Right team, right time, right skills, passion, commitment, connections. Check them all.
You do not want to jump to a solution if you cannot convey a clear, compelling problem statement. If you don’t have it you haven’t done the requisite work to ensure there’s a problem or opportunity worth solving.
You also can not move forward if you’re target audience is “some version of everybody”. Before embarking on a prototype, you must connect with a very, very specific early segment.
- Is this a problem worth solving?
- Is it a vitamin or painkiller?
- Are there customers willing to commit up front, either money or time, at a chance to solve this problem?
Notice that getting Founder/Problem & Problem/Value fit does not yet include details of the solution. You need a problem where people get really, really excited just at the thought that you could make it go away.
Not having these two fits is how the typical startup journey fails from the get-go — we experience a problem, jump to a solution and validate our solution idea, selectively listening to only the feedback we want to hear. Then, we think we have a business!
A problem can only be a business if you’re obsessed with it and there are early customers that will pay you to solve it.
You need a problem where people get really, really excited just at the thought that you could make it go away.
Developing a Solution Customers Will Use
The new stages when you’re solution finding reflect multiple iterations of both product and marketing. It’s not so simple to go from building a minimal viable product to finding product-market fit. You should not have to burn holes in your pockets, investing a lot up front to figure out if your solution is on target.
From Problem/Value Fit, you know that there is value in solving this problem. You have people that are excited at the very idea that you could solve this problem. Now you need to sketch a solution and answer the question, “Will customers pay me to solve this problem this way?”
Notice that I didn’t say “build” a solution. This is a prototype. You can sketch it out, mimic it manually and use existing technologies. If you have to pay someone to develop the first version, you’re doing it wrong.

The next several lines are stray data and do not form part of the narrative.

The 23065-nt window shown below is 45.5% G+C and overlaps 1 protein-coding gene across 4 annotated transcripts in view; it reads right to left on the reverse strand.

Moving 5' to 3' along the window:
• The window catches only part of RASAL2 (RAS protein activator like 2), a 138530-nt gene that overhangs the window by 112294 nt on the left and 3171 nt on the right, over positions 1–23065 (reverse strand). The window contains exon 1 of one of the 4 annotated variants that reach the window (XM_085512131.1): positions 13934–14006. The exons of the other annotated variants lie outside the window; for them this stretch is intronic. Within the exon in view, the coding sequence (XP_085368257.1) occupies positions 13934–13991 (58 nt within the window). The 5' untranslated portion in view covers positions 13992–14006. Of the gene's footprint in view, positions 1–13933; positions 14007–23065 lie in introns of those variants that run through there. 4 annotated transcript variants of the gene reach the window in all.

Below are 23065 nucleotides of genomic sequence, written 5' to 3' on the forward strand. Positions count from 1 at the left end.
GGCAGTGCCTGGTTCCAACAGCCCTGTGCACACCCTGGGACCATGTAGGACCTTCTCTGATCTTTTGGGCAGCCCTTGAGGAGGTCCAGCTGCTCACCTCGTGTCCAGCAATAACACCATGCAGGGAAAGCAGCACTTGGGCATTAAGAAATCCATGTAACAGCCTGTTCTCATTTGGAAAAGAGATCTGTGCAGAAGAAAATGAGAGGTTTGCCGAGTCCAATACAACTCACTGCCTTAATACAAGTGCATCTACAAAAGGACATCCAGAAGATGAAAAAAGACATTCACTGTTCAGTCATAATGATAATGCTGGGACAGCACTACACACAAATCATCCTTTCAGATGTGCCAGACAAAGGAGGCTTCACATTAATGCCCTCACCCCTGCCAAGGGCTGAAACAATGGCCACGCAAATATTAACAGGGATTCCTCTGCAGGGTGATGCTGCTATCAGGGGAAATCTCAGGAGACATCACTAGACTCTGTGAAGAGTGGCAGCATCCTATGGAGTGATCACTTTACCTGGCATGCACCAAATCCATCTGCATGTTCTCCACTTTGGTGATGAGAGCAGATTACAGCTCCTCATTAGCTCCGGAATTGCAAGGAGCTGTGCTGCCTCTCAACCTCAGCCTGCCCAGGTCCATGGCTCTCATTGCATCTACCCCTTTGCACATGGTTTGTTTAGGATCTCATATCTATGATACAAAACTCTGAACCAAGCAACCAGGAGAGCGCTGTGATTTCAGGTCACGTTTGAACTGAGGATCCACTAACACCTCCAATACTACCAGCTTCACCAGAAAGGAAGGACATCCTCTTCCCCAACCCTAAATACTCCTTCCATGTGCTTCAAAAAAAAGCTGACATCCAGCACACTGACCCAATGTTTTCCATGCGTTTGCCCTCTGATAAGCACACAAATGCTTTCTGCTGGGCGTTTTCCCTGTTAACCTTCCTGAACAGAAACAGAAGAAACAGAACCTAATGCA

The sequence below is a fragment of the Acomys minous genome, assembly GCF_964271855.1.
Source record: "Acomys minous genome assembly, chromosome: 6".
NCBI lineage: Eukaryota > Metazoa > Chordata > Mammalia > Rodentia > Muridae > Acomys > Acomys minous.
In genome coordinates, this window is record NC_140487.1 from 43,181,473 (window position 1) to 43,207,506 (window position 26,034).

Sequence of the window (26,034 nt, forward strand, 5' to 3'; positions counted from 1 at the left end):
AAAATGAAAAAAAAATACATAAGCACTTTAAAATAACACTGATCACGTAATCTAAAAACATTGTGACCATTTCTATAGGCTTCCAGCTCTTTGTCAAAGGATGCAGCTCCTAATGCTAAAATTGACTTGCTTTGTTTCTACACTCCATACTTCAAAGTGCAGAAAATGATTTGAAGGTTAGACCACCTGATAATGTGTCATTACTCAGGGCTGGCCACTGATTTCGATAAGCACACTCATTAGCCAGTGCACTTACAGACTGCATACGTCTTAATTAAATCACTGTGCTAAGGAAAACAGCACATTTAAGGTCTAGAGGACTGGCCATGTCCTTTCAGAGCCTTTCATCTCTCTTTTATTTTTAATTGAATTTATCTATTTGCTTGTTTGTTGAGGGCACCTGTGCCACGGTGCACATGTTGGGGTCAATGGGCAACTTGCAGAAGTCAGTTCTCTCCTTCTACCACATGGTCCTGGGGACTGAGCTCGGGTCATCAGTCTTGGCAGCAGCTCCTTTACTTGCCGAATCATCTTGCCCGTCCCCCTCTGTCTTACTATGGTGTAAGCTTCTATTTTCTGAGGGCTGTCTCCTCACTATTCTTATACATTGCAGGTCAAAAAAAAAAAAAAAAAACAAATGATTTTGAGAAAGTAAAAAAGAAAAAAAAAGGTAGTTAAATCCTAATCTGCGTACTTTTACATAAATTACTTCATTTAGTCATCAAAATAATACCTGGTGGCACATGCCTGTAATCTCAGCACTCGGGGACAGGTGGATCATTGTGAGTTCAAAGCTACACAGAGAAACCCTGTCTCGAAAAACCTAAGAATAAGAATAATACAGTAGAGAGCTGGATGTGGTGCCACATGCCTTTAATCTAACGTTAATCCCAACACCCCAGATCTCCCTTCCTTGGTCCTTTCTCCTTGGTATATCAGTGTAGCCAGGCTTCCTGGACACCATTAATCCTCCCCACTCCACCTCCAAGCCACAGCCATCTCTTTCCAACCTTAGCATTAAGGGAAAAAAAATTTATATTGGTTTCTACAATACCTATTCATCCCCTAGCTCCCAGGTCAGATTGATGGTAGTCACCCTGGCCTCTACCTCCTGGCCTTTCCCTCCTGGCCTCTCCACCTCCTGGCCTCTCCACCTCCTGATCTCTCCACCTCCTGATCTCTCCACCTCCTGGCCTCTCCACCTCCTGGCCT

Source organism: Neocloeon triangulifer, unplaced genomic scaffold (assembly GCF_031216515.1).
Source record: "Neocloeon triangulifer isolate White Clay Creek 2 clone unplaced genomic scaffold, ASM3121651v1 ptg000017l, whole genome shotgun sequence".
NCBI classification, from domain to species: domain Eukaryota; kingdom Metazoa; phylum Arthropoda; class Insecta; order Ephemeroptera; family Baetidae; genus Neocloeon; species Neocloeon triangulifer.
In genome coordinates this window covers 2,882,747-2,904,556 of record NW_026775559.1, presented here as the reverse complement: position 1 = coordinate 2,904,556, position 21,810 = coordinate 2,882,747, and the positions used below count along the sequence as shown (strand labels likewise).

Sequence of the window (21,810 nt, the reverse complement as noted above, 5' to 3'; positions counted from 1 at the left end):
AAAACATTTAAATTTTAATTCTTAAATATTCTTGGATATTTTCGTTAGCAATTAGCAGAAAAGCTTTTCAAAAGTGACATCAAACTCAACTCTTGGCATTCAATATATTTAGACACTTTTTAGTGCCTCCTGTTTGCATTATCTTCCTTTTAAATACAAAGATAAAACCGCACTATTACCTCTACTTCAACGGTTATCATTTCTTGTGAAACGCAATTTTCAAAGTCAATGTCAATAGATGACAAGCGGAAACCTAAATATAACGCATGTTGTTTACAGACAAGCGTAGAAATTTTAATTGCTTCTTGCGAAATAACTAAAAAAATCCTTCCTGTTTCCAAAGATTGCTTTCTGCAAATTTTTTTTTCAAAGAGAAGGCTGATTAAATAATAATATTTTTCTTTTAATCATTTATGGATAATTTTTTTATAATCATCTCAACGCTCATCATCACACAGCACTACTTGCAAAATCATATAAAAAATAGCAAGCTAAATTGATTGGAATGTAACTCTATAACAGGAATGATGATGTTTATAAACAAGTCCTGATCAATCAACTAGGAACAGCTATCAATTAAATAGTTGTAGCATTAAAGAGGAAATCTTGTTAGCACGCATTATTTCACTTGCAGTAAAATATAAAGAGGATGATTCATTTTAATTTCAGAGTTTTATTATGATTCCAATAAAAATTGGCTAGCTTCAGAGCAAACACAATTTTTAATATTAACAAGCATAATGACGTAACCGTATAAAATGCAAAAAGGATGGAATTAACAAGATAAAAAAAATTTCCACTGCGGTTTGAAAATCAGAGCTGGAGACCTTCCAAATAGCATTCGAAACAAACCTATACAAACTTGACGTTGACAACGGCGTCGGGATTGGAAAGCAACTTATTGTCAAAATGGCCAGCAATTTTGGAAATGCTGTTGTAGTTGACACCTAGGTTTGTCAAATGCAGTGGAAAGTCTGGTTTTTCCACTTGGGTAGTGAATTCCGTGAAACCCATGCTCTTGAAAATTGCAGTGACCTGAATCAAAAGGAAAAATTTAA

Okay, you have an approach to solving the problem that is engaging to your very early customers and testers. Now, let’s add a little more. Identify which parts of your approach you can automate using existing technologies and which parts may require an investment in software development.
Be modest in selecting the features to invest in developing. Gather early customers from prototype testing and recruit some more from your niche audience. Put together a pilot to see:
- Is the language I’m using to recruit existing and new customers to pilot my product compelling?
- Am I able to locate and engage new customers through basic, low/no cost marketing?
- Can customers derive value with less of me involved?
- What are these pilot customers willing to pay for?
- What other features do they need before they pay more for this product/service?
At this stage, you most likely are still onboarding most new customers with some amount of manual work. You’ll take phone calls to help them set up an account. You’ll invite people individually through Facebook messenger. Each of these interactions is an opportunity for you to practice your messaging and learn what your customers value.
Now that you’re well into building out your solution, iterating on customers’ feedback, adding new features as you validate their value, you’re slowly removing yourself from the process of new user onboarding and general user engagement.
You’ll achieve Pilot/Product fit when you can start to measure your key metrics for your customers. The most important key metric is “Are people using your product?”
- Can new customers sign up, create an account and start using the product without direct support?
- Is your product encouraging certain behaviors and meeting initial key metrics?
- Are customers paying for your product?